New York State Court of Claims

New York State Court of Claims

LOPEZ v. STATE OF NEW YORK, #2008-018-631, Claim No. 115023, Motion No. M-74886


Synopsis


Claim dismissed §§ 10 & 11.

Case Information

UID:
2008-018-631
Claimant(s):
ISHMAEL LOPEZ
Claimant short name:
LOPEZ
Footnote (claimant name) :

Defendant(s):
STATE OF NEW YORK
Footnote (defendant name) :

Third-party claimant(s):

Third-party defendant(s):

Claim number(s):
115023
Motion number(s):
M-74886
Cross-motion number(s):

Judge:
DIANE L. FITZPATRICK
Claimant’s attorney:
Ishmael LopezPro Se
Defendant’s attorney:
ANDREW M. CUOMO
Attorney General of the State of New York
By: Joel L. Marmelstein, EsquireAssistant Attorney General
Third-party defendant’s attorney:

Signature date:
August 28, 2008
City:
Syracuse
Comments:

Official citation:

Appellate results:

See also (multicaptioned case)



Decision

Defendant makes a pre-answer motion to dismiss the claim for failure to timely serve a

claim or notice of intention. Claimant opposed the motion, on the grounds that he could not timely serve a claim or notice of intention because of his injuries.

Defendant asserts that a claim in this matter was received by the Attorney General by certified mail, return receipt requested on March 26, 2008. The claim reflects an accrual date of September 13, 2007, and seeks damages for personal injuries sustained while working in the mess hall at Gouverneur Correctional Facility. A copy of the envelope in which the claim was sent is attached to defendant’s papers.[1]

Claimant previously had served a notice of intention dated January 23, 2008, by certified mail, return receipt requested, which was received by the Attorney General on January 28, 2008. The notice of intention also reflected an accrual date of September 13, 2007. Defendant attaches a copy of the envelope in which the notice of intention was mailed.[2]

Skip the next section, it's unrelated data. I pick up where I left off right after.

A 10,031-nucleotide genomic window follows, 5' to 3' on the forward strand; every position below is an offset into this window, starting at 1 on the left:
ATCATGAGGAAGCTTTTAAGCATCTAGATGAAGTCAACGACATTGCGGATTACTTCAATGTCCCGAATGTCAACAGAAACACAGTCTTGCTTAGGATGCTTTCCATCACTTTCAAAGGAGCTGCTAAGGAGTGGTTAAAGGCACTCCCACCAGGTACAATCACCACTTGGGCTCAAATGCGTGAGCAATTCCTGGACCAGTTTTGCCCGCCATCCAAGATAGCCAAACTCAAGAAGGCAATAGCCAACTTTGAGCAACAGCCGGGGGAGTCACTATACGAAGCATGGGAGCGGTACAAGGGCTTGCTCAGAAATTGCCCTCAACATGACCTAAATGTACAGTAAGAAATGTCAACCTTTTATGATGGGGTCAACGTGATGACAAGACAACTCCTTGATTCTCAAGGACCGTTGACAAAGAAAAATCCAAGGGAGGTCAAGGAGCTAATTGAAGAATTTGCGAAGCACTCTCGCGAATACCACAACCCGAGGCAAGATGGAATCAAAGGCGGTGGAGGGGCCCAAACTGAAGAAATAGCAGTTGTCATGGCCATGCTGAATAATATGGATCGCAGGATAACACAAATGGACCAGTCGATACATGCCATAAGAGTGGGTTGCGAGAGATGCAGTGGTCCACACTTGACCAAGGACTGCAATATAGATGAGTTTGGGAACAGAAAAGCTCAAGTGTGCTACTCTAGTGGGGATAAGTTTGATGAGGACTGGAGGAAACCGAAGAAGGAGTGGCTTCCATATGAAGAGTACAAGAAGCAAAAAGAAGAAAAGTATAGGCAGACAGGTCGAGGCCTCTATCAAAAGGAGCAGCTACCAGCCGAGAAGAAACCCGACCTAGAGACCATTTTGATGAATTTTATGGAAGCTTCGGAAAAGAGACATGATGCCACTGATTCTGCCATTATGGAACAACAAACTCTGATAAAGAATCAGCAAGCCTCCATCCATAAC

Court of Claims Act § 10(3) requires that a notice of intention claiming damages for personal injuries as a result of the State’s negligence must be properly served within 90 days of the date of accrual. Only then is claimant’s time for filing and serving the claim extended for two years from the date of accrual (Court of Claims Act § 10[3]). Using the accrual date of September 13, 2007, a timely notice of intention would have had to be served upon the Attorney General by December 12, 2007. As the notice of intention was not received by the Attorney General until January 28, 2008, it was not timely served and did not extend the time for claimant to serve and file a claim. The filing and service of the claim on March 26, 2008 was untimely. Compliance with §§ 10 and 11 of the Court of Claims Act constitutes a jurisdictional prerequisite to the institution and maintenance of a claim against the State, and must be strictly construed (Byrne v State of New York, 104 AD2d 782).

Defendant’s motion is GRANTED and the claim must be DISMISSED. Claimant may seek relief under Court of Claims Act § 10(6).


August 28, 2008
Syracuse, New York

HON. DIANE L. FITZPATRICK
Judge of the Court of Claims


The Court has considered the following documents in deciding this motion:

1. Notice of Motion.

2. Affirmation of Joel L. Marmelstein, Esquire, Assistant Attorney General

in support with exhibits attached thereto.

3. Claimant’s opposition to Motion to Dismiss Claim sworn to April 30, 2008.


[1]. The claim envelope is attached to defendant’s supporting affirmation as Exhibit D.
[2]. The notice of intention envelope is attached to defendant’s supporting affirmation as Exhibit B.